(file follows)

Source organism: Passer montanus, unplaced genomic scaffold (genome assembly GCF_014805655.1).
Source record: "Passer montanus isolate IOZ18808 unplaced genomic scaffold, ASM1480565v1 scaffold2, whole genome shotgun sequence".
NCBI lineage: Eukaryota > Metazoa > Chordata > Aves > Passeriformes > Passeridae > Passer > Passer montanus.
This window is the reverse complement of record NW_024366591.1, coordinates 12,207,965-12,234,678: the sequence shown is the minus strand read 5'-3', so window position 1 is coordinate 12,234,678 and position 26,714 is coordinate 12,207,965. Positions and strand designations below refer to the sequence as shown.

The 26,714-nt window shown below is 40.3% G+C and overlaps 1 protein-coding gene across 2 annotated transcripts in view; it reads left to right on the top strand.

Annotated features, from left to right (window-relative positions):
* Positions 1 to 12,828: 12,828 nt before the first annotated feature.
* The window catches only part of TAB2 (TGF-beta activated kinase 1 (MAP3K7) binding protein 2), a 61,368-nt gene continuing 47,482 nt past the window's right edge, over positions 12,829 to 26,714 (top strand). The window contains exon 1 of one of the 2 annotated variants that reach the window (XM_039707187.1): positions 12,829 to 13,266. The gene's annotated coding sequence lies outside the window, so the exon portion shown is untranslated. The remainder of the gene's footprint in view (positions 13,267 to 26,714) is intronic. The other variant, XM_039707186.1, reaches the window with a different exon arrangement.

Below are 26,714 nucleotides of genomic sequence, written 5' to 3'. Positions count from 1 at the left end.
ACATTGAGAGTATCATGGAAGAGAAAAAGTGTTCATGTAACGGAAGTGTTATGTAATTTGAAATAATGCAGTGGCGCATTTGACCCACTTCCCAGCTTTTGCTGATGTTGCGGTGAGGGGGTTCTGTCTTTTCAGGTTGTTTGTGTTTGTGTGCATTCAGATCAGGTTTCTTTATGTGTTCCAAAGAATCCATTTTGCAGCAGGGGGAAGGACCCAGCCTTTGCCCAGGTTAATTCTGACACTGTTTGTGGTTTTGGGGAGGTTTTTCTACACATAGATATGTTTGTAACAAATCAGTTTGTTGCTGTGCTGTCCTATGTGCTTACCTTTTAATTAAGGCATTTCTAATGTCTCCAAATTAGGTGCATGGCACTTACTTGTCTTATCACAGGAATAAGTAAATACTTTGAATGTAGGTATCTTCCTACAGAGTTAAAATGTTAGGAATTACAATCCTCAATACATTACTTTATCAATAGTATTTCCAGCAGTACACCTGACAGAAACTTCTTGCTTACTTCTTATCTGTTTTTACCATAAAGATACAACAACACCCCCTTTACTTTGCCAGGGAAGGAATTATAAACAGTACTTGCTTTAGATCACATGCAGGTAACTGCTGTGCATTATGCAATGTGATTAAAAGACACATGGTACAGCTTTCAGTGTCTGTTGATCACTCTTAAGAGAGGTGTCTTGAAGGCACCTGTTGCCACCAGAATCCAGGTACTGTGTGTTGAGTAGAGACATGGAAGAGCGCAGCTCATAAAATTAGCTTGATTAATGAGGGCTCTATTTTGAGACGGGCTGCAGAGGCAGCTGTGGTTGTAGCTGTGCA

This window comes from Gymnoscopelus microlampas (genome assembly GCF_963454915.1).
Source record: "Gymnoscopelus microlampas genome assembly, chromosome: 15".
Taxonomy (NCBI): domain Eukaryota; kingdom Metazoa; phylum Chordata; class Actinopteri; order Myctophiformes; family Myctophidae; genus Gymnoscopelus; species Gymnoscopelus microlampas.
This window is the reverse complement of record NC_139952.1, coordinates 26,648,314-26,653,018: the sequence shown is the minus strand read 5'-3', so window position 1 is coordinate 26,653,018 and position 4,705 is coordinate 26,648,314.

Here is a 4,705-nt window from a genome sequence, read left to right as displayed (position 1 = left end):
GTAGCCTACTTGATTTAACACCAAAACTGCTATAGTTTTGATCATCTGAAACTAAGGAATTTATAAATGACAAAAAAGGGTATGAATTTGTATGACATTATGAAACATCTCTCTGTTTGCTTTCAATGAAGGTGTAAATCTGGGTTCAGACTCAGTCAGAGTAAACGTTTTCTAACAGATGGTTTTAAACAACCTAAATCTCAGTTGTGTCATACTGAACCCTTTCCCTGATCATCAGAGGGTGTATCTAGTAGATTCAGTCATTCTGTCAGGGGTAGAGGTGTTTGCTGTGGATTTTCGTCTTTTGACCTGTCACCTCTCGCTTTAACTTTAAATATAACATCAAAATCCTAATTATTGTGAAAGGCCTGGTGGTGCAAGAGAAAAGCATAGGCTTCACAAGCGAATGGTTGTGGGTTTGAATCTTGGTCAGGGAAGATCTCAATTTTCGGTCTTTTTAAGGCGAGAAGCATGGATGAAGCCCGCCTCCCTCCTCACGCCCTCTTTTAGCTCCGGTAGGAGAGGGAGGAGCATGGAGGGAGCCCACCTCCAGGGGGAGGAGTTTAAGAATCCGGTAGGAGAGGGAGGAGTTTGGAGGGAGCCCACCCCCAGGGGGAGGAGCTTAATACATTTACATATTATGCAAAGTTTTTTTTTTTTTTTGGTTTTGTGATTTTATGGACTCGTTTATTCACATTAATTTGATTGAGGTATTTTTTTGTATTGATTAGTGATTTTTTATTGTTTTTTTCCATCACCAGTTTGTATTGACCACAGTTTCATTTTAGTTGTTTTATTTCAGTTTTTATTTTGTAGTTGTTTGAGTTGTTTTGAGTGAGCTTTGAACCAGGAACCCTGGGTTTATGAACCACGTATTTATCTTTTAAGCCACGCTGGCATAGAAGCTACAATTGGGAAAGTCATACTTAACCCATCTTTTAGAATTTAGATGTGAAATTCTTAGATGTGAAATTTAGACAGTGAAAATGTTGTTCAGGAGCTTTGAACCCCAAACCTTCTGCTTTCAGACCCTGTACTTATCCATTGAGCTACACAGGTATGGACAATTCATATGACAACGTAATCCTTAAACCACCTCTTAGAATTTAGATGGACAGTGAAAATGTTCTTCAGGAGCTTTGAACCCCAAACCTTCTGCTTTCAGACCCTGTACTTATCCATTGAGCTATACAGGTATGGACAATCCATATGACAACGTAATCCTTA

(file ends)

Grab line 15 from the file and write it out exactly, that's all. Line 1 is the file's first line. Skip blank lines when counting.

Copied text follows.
Here is a 4,705-nt window from a genome sequence, read left to right as displayed (position 1 = left end):